Stridiron ended his letter with a touch of characteristic irony: "Mr. Chairman," he concluded, "if the entire matter were not so sad and telling of us as a people, it could be made into a situation comedy."
No date for a new hearing has been announced. Malone first said in a release that the meeting was postponed at the request of Berry. He said Berry had informed him that the Legislature's legal counsel needed more time to prepare the legislation.
Berry later denied this. She said she only requested her procurement legislation be held, not that the meeting be canceled.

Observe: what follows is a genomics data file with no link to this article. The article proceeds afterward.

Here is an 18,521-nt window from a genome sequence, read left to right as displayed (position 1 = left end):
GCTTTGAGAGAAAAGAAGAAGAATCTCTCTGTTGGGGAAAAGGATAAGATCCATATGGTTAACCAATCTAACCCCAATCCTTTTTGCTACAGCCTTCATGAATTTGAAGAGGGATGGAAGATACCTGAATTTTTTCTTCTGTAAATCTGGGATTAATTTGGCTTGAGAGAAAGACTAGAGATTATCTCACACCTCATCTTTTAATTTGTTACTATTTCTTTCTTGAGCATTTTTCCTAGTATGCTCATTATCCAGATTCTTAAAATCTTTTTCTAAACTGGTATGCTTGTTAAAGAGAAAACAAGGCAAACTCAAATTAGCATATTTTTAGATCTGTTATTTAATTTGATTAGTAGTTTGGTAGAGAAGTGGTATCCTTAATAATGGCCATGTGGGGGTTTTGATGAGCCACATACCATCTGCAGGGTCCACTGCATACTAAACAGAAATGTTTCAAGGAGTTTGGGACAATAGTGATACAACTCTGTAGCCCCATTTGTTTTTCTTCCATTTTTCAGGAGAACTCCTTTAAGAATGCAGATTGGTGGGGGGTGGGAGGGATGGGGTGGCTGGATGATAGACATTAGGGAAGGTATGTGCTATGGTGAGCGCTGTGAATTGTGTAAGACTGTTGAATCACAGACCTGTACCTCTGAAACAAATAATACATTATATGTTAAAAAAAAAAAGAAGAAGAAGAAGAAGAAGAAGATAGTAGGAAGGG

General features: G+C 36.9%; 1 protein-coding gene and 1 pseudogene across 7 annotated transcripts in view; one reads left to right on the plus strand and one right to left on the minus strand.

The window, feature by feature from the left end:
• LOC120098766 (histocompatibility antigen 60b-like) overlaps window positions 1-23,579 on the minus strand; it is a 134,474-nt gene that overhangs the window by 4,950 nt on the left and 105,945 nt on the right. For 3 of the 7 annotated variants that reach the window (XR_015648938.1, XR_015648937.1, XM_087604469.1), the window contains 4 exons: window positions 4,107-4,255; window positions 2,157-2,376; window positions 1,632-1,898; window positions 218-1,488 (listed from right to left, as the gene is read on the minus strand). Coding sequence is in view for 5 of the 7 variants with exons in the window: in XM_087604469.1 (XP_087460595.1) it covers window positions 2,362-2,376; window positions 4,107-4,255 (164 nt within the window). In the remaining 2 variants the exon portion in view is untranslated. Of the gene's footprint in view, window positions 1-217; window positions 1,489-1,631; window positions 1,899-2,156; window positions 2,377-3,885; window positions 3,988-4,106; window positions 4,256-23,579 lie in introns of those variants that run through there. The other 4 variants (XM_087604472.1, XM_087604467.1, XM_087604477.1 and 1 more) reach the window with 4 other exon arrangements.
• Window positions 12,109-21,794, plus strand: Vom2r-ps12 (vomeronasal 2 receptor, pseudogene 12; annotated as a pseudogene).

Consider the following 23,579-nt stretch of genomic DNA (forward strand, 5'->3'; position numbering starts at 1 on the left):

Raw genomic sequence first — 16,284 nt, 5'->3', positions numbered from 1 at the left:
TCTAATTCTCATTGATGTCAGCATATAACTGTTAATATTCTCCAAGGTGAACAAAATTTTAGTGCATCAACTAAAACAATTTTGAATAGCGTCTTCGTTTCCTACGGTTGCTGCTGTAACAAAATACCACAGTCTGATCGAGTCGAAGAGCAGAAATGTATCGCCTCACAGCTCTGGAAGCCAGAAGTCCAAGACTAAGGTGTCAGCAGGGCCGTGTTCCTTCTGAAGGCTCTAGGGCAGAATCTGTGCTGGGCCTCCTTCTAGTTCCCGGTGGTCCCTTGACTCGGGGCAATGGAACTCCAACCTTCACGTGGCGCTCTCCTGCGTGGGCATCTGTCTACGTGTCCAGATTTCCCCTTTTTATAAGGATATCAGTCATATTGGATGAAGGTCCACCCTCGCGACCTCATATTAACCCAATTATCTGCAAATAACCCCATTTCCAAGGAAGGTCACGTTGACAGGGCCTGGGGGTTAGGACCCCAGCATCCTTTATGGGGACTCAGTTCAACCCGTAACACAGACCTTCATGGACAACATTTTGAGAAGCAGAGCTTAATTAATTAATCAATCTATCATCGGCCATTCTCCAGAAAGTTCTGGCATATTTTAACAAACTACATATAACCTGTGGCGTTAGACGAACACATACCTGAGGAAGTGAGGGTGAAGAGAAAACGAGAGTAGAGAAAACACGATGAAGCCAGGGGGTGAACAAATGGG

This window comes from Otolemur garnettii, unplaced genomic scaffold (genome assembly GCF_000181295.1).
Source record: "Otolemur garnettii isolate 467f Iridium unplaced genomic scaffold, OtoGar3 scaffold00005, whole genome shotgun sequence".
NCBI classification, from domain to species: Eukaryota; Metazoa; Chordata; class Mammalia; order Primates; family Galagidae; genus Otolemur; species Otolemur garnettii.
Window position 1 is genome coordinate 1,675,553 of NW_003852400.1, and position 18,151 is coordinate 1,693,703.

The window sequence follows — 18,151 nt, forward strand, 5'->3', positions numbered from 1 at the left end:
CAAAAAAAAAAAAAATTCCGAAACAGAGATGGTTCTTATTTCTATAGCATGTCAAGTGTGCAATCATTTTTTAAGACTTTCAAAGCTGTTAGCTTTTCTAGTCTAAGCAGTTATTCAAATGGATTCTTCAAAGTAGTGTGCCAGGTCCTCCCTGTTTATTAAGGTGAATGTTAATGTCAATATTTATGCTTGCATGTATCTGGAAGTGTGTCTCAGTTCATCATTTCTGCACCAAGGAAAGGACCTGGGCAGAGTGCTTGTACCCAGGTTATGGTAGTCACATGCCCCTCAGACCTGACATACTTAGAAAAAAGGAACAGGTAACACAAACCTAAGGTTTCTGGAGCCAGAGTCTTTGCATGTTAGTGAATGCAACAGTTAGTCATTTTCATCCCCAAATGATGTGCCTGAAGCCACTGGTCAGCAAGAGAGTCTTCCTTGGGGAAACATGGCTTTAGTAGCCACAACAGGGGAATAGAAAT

On WVWI radio Saturday morning, Malone said he had postponed the meeting because he could not locate Stridiron. However, Stridiron has been in evidence this week. He appeared at a V.I. Port Authority board meeting Wednesday to make his good-byes. As attorney general, he was a board member. (See "Report: Port Authority Financial Picture Improving").
Informed sources say that as part of being compensated for being the "fall guy," Stridiron is in line for a high-paying job with the Port Authority.